Russia halts Ukraine transit flights, considers US and EU restrictions
Russia has decided to ban some transit flights across the country by Ukrainian airlines and is considering imposing a ban on flights from the EU and US, Russian Prime Minister Dmitry Medvedev said Thursday.
“Russia will cancel all transit flights for Ukrainian airlines through its airspace into Georgia, Azerbaijan, Armenia and Turkey,” Medvedev said during a government meeting on Thursday.
Russia is considering closing its airspace to EU and US airlines as a part of the countermeasures to Western sanctions which affected Aeroflot subsidiary Dobrolet, Prime Minister confirmed.
“The measures include a ban on transit flights by European and US air carriers to Southeast Asia, and to the Asia-Pacific Region," ITAR-TASS quotes Medvedev.
“We are looking at changing the so-called points of entry and exit from our airspace for scheduled European air carrier and charter flights," Medvedev said, adding that this would have an effect on flight costs and hence impact the prices of tickets sold by Western companies.
Russian Foreign Minister Sergei Lavrov on Wednesday said Russia’s plans to impose restrictions on flights of foreign commercial aircraft over Siberia are rumors.
"I don’t want to comment on rumors, but everybody knows how actively Russian airspace is used by foreign airlines, including those from Europe, the United States and Asia," the minister stressed.
At the same time, Lavrov said the Russian government is considering a number of retaliatory steps.
The government is also “potentially ready” to introduce protective measures in a number of industrial sectors including the automobile industry, shipbuilding and aircraft production, Medvedev said, however stressing that Russia will “perform them meaningfully.”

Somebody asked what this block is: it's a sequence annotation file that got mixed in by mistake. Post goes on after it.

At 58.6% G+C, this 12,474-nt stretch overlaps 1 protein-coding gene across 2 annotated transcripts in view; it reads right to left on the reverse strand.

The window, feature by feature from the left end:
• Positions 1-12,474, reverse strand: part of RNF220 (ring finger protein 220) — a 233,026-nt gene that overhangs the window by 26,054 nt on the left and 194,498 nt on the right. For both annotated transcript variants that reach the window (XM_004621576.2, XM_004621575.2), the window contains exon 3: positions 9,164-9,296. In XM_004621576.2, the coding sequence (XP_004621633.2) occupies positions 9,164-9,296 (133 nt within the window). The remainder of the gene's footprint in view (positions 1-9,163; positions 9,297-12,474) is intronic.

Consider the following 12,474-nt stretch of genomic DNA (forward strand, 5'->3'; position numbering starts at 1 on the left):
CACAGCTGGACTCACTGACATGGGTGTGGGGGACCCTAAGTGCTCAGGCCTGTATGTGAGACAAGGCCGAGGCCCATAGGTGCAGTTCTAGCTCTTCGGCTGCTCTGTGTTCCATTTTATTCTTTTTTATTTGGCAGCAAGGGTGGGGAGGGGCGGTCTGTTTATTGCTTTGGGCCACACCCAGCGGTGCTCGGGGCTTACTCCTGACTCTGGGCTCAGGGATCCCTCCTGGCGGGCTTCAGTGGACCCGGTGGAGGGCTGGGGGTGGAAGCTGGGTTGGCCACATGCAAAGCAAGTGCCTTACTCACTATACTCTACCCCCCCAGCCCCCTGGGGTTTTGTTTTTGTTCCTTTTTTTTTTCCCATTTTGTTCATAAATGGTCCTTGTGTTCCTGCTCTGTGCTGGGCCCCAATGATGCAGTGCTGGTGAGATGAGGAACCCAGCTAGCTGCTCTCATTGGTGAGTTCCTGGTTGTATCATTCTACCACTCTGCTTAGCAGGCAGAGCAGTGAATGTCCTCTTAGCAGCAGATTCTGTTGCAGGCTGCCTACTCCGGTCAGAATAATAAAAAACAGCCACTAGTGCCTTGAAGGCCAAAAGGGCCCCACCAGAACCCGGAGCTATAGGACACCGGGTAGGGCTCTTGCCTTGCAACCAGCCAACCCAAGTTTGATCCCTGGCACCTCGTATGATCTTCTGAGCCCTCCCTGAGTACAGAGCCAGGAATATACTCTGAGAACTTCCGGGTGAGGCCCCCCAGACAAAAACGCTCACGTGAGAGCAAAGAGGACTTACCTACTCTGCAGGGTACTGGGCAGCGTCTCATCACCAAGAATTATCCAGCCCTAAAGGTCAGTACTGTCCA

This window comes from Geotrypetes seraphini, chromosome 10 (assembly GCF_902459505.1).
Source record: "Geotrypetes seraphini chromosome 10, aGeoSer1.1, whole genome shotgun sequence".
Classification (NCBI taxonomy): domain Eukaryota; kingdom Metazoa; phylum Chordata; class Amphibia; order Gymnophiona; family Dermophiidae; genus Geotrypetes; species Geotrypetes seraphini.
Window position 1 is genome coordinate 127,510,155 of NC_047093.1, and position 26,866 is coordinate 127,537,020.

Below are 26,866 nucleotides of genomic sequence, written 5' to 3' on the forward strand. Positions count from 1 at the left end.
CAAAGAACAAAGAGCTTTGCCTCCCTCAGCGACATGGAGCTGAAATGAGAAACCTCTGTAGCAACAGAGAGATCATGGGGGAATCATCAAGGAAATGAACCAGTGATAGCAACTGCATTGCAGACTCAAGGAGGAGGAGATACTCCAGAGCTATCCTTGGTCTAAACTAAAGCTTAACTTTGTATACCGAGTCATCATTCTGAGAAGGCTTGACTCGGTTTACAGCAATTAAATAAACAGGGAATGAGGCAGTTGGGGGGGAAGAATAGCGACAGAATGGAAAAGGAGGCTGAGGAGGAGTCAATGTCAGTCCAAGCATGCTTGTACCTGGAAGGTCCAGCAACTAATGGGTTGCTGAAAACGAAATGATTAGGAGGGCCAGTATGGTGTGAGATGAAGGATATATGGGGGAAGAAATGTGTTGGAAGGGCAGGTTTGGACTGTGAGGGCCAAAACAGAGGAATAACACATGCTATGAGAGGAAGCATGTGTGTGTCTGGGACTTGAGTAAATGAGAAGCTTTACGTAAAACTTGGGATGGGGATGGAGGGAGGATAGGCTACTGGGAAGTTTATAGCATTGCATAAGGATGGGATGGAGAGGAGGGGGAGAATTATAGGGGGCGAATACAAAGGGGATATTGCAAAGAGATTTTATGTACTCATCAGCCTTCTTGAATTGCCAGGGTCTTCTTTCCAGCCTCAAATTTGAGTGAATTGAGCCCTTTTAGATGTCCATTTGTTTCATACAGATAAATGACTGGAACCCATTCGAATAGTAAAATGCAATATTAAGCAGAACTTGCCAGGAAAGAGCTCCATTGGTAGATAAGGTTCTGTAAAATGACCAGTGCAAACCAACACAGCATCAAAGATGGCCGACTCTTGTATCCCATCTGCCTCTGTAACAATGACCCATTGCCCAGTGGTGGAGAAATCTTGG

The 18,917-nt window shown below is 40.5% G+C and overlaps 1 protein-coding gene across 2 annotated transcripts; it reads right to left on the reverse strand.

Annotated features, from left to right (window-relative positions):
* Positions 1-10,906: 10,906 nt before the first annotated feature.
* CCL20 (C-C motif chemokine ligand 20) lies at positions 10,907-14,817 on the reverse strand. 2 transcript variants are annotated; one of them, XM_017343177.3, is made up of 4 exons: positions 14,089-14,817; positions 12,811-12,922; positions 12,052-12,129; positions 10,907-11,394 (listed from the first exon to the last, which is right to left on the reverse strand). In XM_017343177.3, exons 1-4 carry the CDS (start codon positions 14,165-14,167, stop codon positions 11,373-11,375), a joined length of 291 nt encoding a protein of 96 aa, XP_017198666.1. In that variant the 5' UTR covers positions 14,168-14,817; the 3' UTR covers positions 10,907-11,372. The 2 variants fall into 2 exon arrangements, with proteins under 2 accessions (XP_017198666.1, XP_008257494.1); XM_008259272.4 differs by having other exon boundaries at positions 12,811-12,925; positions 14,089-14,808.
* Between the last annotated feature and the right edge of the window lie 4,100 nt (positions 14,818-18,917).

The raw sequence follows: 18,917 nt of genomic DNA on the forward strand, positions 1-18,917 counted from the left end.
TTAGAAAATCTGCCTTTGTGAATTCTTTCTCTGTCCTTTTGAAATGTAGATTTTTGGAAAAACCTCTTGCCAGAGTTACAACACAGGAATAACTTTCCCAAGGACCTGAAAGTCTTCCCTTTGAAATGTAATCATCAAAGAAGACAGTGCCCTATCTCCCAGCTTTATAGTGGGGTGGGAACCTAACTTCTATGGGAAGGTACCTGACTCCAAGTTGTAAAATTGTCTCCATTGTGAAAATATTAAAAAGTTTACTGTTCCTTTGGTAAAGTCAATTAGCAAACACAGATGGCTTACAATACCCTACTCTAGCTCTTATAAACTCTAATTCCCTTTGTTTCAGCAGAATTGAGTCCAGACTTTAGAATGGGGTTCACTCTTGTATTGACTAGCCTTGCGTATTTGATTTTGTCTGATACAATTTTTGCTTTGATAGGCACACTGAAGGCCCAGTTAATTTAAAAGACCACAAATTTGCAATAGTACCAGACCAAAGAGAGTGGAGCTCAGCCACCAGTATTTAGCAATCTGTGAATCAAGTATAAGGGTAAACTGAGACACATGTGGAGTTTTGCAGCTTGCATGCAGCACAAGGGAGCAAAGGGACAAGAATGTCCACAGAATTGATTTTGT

However the final decision to apply the measures has not been confirmed.
European 'tit for tat'
In an interview with Deutsche Welle published Wednesday Richard Kuhnel, the European Commission representative in Germany, said Europe was ready for a “tit for tat” action against Russia, and could close its airspace to Russian airlines if Moscow decided to block flights to Asia over Siberia
Air routes are arranged internationally and Russia is obliged to follow the rules the same way it follows the rules of organizations like the WTO. It means that Russia can't unilaterally apply measures without violating international law, Kuhnel emphasized.
Another option for the EU would be applying to the relevant international bodies.
The European Commission said it was not commenting on moves until they become official.
On August 4 Dobrolet suspended flights, citing the EU sanctions. The move came after European contractors terminated the leases on aircraft, technical maintenance, insurance and navigation contracts because of the European Union's economic sanctions against Russia.